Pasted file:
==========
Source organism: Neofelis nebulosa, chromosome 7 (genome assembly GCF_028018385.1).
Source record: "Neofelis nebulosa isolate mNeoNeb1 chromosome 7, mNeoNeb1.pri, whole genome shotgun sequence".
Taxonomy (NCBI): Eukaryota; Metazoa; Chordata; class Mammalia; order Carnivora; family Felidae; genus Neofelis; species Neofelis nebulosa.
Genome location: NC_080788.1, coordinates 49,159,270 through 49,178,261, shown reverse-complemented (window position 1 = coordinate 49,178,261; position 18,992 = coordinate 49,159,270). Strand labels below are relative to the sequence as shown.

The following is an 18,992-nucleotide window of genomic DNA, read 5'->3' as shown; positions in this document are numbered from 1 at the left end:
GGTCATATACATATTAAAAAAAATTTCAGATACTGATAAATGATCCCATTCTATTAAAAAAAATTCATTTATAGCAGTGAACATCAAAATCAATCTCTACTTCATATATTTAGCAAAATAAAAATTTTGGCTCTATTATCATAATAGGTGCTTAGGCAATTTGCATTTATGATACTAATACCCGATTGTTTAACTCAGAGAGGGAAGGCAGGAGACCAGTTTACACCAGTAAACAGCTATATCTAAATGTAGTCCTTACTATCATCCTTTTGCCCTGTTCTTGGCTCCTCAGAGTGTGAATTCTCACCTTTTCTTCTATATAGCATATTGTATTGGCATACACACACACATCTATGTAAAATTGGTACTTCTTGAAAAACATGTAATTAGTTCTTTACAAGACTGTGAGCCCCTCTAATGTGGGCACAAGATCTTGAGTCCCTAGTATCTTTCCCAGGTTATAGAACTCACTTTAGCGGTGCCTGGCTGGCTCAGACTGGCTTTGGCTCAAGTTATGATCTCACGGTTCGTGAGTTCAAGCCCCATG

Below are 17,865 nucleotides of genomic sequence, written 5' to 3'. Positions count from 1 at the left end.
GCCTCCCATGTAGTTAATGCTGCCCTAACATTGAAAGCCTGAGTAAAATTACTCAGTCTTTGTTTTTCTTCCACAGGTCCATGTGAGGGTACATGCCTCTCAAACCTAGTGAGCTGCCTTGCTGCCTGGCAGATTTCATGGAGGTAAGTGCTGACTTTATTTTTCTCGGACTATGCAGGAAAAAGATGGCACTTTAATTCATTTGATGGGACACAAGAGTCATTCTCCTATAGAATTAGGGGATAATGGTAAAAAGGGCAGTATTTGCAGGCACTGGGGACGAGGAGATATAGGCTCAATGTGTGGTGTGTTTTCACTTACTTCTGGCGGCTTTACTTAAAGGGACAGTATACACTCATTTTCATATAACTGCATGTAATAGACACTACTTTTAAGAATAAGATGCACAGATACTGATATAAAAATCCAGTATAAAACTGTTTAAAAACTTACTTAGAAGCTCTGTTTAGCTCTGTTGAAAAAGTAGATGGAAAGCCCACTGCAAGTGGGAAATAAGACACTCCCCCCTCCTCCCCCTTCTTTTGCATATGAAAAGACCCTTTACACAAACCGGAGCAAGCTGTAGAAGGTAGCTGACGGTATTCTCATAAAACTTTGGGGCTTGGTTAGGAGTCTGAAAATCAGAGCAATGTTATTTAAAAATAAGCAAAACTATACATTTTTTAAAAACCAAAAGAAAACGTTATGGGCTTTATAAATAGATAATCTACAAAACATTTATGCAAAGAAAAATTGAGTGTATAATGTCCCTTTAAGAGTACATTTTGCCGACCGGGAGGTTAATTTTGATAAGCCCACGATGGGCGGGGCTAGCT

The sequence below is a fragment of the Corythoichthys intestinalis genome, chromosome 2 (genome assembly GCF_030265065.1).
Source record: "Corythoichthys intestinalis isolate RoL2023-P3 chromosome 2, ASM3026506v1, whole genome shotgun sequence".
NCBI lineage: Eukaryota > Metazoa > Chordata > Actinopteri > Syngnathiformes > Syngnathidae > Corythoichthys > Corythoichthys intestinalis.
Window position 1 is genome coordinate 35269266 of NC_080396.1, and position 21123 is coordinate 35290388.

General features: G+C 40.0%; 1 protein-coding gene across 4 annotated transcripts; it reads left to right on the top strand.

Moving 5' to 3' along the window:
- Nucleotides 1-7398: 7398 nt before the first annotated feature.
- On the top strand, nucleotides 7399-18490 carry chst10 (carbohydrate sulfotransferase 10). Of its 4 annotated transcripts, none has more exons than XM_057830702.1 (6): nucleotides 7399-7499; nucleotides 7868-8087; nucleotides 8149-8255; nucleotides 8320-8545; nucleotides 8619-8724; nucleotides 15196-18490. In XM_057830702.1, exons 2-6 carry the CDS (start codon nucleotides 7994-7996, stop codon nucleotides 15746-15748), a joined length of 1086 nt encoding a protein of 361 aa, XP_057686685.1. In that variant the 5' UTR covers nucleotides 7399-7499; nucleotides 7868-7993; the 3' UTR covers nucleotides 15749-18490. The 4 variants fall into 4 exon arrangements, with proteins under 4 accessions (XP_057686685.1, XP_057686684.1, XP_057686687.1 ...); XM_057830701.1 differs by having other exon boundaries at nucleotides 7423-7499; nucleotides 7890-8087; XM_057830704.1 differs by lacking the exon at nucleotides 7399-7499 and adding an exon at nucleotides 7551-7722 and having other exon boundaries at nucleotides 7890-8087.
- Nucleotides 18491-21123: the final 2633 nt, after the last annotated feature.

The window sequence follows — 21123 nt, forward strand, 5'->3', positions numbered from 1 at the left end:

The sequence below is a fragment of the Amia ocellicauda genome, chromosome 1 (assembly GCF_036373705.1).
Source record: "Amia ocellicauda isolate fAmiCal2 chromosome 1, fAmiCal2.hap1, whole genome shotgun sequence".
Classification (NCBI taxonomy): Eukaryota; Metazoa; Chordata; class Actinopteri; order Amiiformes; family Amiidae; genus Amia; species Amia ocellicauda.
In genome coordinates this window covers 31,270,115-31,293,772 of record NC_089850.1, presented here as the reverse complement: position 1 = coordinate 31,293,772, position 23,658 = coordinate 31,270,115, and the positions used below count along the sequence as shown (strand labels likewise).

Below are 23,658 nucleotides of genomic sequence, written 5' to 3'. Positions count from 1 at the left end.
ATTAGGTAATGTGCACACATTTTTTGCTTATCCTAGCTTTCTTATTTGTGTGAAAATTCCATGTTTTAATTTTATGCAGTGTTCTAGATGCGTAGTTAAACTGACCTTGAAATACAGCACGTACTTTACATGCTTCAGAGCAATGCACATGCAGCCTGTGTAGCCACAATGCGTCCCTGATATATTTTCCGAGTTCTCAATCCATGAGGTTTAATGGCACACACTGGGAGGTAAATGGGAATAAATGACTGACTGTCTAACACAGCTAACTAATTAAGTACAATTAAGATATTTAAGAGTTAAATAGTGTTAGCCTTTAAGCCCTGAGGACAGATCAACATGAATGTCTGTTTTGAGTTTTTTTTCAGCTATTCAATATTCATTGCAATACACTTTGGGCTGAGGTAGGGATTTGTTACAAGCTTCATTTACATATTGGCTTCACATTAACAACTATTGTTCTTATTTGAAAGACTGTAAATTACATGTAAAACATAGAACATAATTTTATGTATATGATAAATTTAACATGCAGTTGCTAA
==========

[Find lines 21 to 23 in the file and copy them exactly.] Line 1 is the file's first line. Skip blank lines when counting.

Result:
Classification (NCBI taxonomy): Eukaryota; Metazoa; Chordata; class Actinopteri; order Amiiformes; family Amiidae; genus Amia; species Amia ocellicauda.
In genome coordinates this window covers 31,270,115-31,293,772 of record NC_089850.1, presented here as the reverse complement: position 1 = coordinate 31,293,772, position 23,658 = coordinate 31,270,115, and the positions used below count along the sequence as shown (strand labels likewise).

Below are 23,658 nucleotides of genomic sequence, written 5' to 3'. Positions count from 1 at the left end.